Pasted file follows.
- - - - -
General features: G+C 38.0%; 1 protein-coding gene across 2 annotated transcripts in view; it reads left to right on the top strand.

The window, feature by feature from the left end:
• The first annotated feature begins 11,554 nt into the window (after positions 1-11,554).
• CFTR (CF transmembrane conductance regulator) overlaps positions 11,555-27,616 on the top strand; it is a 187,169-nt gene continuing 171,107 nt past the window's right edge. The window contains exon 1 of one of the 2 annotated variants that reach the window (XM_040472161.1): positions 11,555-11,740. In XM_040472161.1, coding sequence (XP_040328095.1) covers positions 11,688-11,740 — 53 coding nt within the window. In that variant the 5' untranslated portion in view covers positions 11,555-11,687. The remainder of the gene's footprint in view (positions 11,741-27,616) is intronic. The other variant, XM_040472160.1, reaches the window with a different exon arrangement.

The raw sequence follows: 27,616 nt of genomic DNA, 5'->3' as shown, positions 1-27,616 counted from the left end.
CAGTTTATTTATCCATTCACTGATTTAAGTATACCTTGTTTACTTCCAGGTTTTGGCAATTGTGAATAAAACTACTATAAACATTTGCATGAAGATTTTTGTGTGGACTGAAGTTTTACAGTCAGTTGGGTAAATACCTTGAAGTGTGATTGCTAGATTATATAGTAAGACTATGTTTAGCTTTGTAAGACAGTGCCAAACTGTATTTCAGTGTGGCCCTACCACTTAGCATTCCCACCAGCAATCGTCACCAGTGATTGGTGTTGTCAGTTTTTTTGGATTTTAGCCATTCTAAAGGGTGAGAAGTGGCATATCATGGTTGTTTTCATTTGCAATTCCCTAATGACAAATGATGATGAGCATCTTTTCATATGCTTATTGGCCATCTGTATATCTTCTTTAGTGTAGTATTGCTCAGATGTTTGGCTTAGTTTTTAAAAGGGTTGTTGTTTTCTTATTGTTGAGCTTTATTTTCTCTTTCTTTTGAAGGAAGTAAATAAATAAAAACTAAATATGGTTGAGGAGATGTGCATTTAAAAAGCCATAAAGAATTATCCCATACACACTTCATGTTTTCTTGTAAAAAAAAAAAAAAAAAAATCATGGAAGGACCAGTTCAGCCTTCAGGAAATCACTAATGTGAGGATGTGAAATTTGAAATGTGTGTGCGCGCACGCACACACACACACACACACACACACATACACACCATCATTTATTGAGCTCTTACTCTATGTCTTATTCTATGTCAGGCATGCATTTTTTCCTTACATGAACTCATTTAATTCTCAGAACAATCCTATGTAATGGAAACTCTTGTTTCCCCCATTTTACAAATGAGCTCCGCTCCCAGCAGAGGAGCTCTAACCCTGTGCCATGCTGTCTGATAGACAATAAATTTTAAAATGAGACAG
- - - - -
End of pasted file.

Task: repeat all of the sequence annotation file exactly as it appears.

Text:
General features: G+C 38.0%; 1 protein-coding gene across 2 annotated transcripts in view; it reads left to right on the top strand.

The window, feature by feature from the left end:
• The first annotated feature begins 11,554 nt into the window (after positions 1-11,554).
• CFTR (CF transmembrane conductance regulator) overlaps positions 11,555-27,616 on the top strand; it is a 187,169-nt gene continuing 171,107 nt past the window's right edge. The window contains exon 1 of one of the 2 annotated variants that reach the window (XM_040472161.1): positions 11,555-11,740. In XM_040472161.1, coding sequence (XP_040328095.1) covers positions 11,688-11,740 — 53 coding nt within the window. In that variant the 5' untranslated portion in view covers positions 11,555-11,687. The remainder of the gene's footprint in view (positions 11,741-27,616) is intronic. The other variant, XM_040472160.1, reaches the window with a different exon arrangement.

The raw sequence follows: 27,616 nt of genomic DNA, 5'->3' as shown, positions 1-27,616 counted from the left end.
CAGTTTATTTATCCATTCACTGATTTAAGTATACCTTGTTTACTTCCAGGTTTTGGCAATTGTGAATAAAACTACTATAAACATTTGCATGAAGATTTTTGTGTGGACTGAAGTTTTACAGTCAGTTGGGTAAATACCTTGAAGTGTGATTGCTAGATTATATAGTAAGACTATGTTTAGCTTTGTAAGACAGTGCCAAACTGTATTTCAGTGTGGCCCTACCACTTAGCATTCCCACCAGCAATCGTCACCAGTGATTGGTGTTGTCAGTTTTTTTGGATTTTAGCCATTCTAAAGGGTGAGAAGTGGCATATCATGGTTGTTTTCATTTGCAATTCCCTAATGACAAATGATGATGAGCATCTTTTCATATGCTTATTGGCCATCTGTATATCTTCTTTAGTGTAGTATTGCTCAGATGTTTGGCTTAGTTTTTAAAAGGGTTGTTGTTTTCTTATTGTTGAGCTTTATTTTCTCTTTCTTTTGAAGGAAGTAAATAAATAAAAACTAAATATGGTTGAGGAGATGTGCATTTAAAAAGCCATAAAGAATTATCCCATACACACTTCATGTTTTCTTGTAAAAAAAAAAAAAAAAAAATCATGGAAGGACCAGTTCAGCCTTCAGGAAATCACTAATGTGAGGATGTGAAATTTGAAATGTGTGTGCGCGCACGCACACACACACACACACACACACACATACACACCATCATTTATTGAGCTCTTACTCTATGTCTTATTCTATGTCAGGCATGCATTTTTTCCTTACATGAACTCATTTAATTCTCAGAACAATCCTATGTAATGGAAACTCTTGTTTCCCCCATTTTACAAATGAGCTCCGCTCCCAGCAGAGGAGCTCTAACCCTGTGCCATGCTGTCTGATAGACAATAAATTTTAAAATGAGACAG